Katie and I took this opportunity to practice the carving skills we had each learned from Julie-Ann Chapman and She Shreds Mountain Adventures last year. It’s a rare occasion to get this much powder in Southern and Central Ontario, so we weren’t about to let it go to waste! Although early season meant no solid base underneath, we still had plenty of wiggle room between sleds and ground. 

I had a blast practicing my carving skills!

Our first day was filled with face shots and endless hydro line powder holes, but we couldn’t wait to get into play mode in the Canyon. We returned to Base Camp, which I must remind everyone is literally minutes from the Canyon, put our feet up and spent a great evening hanging out, watching snowmobile movies and learning more about life at Base Camp.

The new owners at Base Camp have some fantastic plans for the camp. Their passion and compassion for the riders who use their facilities is obvious. I highly encourage anyone who makes the trip up to Abitibi to stop in and thank them for their hard work because, without the Base Camp fuel, food, and accommodations for the groomer, they would not be making the long 12-hour trip up the trail. 

Random Ryan got his first air of the season! 

Into the Canyon

Sunday was the day we had all been waiting for. We were greeted with another bluebird day and -26°C degrees on the thermometer. Chilly indeed, but that wasn’t stopping us from gearing up and riding five minutes to Abitibi Canyon.

Once in the Canyon, it was obvious that there was enough powder to easily bury the “What a Ride” Polaris and its 144” track deep in the snowdrifts. With hill climbs, drops and plenty of snow, we had a blast getting our sleds sideways and buried in the snow.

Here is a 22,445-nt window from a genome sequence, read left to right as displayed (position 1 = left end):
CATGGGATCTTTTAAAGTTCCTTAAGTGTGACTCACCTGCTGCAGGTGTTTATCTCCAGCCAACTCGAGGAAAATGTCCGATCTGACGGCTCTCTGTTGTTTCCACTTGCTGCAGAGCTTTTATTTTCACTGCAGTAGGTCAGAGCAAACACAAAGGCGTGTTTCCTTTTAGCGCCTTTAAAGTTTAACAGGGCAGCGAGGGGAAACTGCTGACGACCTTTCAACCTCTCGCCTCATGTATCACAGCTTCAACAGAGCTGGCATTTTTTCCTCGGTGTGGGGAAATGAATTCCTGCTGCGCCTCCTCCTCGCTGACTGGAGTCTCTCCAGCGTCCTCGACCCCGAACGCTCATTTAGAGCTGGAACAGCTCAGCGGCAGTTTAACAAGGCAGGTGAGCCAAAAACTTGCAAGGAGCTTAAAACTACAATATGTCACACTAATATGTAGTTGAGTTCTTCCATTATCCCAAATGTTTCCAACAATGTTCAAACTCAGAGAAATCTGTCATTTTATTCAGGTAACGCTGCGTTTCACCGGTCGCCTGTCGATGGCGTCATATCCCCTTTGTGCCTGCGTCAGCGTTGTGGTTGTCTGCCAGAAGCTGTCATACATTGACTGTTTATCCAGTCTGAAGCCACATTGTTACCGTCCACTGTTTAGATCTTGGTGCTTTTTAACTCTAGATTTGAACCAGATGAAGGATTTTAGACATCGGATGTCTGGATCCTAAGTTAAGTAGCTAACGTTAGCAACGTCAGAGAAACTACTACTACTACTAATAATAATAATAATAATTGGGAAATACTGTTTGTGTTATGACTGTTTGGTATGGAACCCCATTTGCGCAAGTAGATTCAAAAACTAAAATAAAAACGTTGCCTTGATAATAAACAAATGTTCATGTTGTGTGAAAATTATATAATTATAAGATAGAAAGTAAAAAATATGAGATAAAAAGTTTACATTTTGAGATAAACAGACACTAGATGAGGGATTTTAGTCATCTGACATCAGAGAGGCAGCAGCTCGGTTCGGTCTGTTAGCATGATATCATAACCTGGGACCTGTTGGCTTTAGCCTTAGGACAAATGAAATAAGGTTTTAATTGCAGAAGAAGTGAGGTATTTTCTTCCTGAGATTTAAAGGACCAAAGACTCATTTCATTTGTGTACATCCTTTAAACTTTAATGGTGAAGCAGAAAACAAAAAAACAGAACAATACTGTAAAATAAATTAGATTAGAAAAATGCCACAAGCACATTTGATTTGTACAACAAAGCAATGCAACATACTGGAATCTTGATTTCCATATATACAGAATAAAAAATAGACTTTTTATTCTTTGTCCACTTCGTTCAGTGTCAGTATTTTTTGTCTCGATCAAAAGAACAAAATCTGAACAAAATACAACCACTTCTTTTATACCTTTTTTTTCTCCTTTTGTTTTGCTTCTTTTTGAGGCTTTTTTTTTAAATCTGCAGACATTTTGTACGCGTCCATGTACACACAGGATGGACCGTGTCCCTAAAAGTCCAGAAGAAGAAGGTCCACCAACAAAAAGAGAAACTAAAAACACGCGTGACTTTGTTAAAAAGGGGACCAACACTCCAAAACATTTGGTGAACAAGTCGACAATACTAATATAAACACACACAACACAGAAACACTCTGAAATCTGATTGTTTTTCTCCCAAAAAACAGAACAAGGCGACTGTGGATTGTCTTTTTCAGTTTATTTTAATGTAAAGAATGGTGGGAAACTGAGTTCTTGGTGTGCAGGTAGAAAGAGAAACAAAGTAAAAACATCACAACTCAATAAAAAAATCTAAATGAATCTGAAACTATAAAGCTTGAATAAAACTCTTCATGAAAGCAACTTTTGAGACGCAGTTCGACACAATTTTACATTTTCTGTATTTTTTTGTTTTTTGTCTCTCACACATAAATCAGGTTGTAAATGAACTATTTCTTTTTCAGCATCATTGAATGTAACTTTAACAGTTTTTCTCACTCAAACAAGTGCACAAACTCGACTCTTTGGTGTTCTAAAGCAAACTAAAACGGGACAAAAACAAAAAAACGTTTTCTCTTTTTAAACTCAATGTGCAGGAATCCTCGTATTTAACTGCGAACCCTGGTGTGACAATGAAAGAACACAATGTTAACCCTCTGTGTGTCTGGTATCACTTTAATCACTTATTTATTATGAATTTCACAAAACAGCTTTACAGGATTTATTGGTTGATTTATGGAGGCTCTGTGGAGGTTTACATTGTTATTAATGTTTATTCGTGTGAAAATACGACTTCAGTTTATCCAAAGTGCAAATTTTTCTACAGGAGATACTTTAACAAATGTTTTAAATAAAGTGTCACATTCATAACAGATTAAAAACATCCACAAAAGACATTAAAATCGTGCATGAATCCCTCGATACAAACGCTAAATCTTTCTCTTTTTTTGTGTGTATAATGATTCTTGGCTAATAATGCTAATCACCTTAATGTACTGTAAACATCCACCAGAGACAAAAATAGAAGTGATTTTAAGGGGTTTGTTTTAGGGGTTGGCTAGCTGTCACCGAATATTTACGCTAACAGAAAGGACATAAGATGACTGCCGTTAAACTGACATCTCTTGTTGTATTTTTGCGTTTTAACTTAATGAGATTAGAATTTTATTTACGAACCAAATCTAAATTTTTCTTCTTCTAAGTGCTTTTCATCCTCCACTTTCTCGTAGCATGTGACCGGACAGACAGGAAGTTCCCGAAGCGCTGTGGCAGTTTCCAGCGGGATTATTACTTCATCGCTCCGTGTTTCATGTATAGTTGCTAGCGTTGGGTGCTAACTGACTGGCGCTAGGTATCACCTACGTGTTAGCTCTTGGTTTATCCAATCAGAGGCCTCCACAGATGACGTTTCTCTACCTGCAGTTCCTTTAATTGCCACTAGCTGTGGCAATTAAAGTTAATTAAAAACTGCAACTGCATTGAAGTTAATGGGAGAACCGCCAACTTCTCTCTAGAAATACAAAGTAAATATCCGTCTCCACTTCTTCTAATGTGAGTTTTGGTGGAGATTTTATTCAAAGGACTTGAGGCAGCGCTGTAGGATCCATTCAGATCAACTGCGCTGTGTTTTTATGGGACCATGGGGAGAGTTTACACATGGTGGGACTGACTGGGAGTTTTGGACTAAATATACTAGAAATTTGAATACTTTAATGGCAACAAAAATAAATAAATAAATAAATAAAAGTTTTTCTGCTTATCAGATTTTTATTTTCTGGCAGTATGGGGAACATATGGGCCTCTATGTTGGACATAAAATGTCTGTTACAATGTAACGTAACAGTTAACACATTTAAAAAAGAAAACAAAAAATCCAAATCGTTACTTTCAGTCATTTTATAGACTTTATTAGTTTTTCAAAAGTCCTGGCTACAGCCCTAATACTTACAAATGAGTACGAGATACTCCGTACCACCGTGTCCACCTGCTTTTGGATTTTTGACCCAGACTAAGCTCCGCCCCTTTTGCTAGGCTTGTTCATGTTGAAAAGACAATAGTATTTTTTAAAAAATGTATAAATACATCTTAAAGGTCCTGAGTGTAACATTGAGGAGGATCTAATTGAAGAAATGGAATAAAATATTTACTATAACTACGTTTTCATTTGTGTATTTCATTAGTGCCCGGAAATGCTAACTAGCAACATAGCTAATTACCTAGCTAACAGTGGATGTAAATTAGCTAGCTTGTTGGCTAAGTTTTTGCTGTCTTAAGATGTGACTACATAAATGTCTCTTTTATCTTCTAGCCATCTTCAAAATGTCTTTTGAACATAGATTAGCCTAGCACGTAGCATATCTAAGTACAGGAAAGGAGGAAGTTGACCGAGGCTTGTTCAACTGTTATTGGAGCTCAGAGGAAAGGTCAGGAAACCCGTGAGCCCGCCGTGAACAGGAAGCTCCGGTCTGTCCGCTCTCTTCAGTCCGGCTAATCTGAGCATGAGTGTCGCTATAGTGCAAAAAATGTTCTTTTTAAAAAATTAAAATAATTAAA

Riding with friends means after the teasing and laughs there’s always someone there to help you dig out your sled. 

The nice thing about early and late season riding in Abitibi Canyon is that you can still get short tracks into the play areas, as long as you're running a good paddle track. My Dad's and my 2015 600XRS’s held their own while traversing the Canyon’s varying terrains. The ability to run short-tracks in the canyon is also made possible thanks to strategically placed side trails around some of the more intense climbs and drops. For those who want to push the limits, they can run the advanced obstacles while the more sane folks take the trails around! 

We can’t wait to return to Base Camp Abitibi Canyon! 

After spending two amazing days of riding, enjoying the gorgeous scenery, and making new friends, we were sad to be packing our bags and loading up the sleds. This trip to Base Camp Abitibi Canyon will forever be remembered as the most epic way to start the snowmobile season, and all four of us are counting down the days till we venture northward up Highway 11 once again.

Until that day arrives, safe travels to everyone who tackles this bucket list destination and be sure to say hi to Michael and his Uncle Monty when you reach Base Camp Abitibi Canyon on OFSC trail 103A. 

About Shelby Mahon

Growing up snowmobiling in Northern Ontario has been a defining aspect of Shelby's life. She is now the owner of Backcountry Motorsports Media and travels across North America photographing and documenting motorsports events and tourism destinations. Check out her Facebook, Instagram and website for more info.